About thirty years later, in 1265, Richard Chase of Little Bowden (near Market Harborough) was pardoned for the death of Thomas Brabazon. Thomas and Richard were both pardoned for killing another man. So far, the relationship of this Thomas Brabazon to the earlier Thomas, or to the Mowsley family is not known.

 Mowsley is a small village about seven miles west of Market Harborough in the southern part of Leicestershire, within the civil parish of the same name. The de Mowsley family, who were tenants of one of the manors there, took their name from the village. Court records show that John de Mowsley had a daughter and sole heir named Avice, who claimed her inheritance in court in 1199. To claim her land she had to be at least fourteen at the time, so would have been born 1185 or before. The records also show that Avice married Amfrid de Medburn before 1203. Perhaps she married Thomas Brabazon later on.

Many years later, in 1268, an inquisition found that Roger Brabazon was a landholder in Mowsley. Records also show that his mother had some land there, and was named Amice, but the lands that they held were not in the manor tenanted by the de Mowsley family. Recently it has been established that Roger’s father was named William, not Thomas. It seems that Amice has been confused with Avice de Mowsley, that heiress of an earlier generation, with a similar name.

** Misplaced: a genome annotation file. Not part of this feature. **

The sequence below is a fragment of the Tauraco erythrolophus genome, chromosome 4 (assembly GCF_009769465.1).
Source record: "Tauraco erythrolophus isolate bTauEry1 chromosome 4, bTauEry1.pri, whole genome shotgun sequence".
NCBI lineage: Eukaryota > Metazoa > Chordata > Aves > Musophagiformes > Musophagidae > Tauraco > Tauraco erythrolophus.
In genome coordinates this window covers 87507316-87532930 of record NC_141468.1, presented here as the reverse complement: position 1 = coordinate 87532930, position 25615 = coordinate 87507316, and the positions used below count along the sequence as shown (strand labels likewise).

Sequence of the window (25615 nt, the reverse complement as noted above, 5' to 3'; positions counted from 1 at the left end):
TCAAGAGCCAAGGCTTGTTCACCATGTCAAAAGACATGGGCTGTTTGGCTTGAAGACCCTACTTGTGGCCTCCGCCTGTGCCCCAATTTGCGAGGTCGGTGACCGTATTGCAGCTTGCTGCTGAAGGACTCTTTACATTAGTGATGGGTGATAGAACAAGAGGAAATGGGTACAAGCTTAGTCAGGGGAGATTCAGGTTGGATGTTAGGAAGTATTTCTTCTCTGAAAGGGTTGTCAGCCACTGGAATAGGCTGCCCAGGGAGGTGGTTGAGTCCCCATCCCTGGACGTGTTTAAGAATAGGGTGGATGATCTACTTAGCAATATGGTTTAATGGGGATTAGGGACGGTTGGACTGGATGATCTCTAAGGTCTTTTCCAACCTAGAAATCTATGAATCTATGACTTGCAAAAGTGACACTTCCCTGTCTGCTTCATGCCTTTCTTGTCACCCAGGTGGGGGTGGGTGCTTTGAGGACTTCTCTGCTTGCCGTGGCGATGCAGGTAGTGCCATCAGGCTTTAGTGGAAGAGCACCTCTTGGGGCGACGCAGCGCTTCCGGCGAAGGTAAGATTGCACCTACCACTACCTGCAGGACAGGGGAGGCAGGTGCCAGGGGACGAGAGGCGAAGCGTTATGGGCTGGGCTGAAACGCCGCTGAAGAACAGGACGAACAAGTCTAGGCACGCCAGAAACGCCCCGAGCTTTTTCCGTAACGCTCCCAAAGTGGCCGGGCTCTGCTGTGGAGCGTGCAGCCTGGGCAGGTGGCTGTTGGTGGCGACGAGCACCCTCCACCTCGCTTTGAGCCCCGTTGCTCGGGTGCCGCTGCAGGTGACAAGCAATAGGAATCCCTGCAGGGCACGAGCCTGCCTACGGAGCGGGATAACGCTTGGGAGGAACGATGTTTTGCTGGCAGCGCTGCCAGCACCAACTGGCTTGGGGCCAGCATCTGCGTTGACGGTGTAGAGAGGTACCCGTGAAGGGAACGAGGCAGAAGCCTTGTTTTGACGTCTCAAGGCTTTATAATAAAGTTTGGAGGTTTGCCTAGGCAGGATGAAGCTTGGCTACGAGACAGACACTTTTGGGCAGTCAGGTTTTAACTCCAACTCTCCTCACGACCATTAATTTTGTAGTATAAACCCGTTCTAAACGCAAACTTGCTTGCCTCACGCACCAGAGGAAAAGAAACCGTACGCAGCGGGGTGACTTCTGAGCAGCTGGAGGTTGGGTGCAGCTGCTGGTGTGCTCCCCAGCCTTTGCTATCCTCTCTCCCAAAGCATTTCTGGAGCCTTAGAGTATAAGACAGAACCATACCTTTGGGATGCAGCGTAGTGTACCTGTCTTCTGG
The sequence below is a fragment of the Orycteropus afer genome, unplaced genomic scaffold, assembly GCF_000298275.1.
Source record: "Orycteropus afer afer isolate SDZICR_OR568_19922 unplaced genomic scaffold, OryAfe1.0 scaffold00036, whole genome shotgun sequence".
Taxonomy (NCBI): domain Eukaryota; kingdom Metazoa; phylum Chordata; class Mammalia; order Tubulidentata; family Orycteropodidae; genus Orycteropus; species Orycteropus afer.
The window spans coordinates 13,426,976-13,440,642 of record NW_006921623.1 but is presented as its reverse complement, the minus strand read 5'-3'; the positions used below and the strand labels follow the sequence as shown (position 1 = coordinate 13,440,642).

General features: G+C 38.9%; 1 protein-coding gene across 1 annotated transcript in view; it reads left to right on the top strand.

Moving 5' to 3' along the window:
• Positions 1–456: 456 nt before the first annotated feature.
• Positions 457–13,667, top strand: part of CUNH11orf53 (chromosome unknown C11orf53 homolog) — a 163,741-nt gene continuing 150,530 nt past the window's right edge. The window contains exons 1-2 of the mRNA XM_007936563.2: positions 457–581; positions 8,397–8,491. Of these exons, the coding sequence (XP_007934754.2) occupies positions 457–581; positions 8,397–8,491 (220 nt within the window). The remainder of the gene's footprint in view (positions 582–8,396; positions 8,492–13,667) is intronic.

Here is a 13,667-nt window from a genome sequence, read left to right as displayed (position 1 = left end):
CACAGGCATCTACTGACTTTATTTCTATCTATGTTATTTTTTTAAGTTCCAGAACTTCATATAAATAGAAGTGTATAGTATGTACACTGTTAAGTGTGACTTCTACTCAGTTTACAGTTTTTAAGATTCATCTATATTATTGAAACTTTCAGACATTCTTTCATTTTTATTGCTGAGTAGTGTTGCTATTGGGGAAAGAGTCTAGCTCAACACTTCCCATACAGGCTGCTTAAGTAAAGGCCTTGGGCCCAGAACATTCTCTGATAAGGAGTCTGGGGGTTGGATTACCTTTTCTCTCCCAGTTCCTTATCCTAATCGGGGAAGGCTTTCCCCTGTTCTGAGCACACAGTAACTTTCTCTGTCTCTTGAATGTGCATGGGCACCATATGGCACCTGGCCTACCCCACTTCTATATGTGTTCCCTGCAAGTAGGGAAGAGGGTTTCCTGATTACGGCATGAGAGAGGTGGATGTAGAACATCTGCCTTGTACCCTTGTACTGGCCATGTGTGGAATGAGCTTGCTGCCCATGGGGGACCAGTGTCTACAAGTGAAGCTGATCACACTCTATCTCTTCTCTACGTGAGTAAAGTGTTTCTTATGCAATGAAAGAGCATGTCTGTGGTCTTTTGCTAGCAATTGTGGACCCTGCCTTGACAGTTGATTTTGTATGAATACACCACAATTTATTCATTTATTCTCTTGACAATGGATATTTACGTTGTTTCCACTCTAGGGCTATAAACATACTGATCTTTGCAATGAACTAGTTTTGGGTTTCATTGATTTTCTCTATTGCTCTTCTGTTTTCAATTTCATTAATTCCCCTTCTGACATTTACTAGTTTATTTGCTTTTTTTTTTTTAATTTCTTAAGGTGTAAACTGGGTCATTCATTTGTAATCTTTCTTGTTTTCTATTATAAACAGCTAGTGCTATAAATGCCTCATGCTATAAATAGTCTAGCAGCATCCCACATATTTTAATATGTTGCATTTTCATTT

The Brabazon family based in Mowsley are reasonably well recorded, mainly because of Sir Roger Brabazon’s high profile as a judge and also because of his landholdings, but in putting together the traditional lineages the genealogists of the time had different opinions about the relationship between Sir Roger Brabazon and Roger Brabazon ‘the younger’ and between either of them and Sir William Brabazon of Sproxton and Garthorpe. Eventually a lineage was traced through every prominent person.

Friday, December 26, 2014

The Brabazons and Catholic Emancipation

Daniel O’Connell, “The Great Liberator” 1775-1847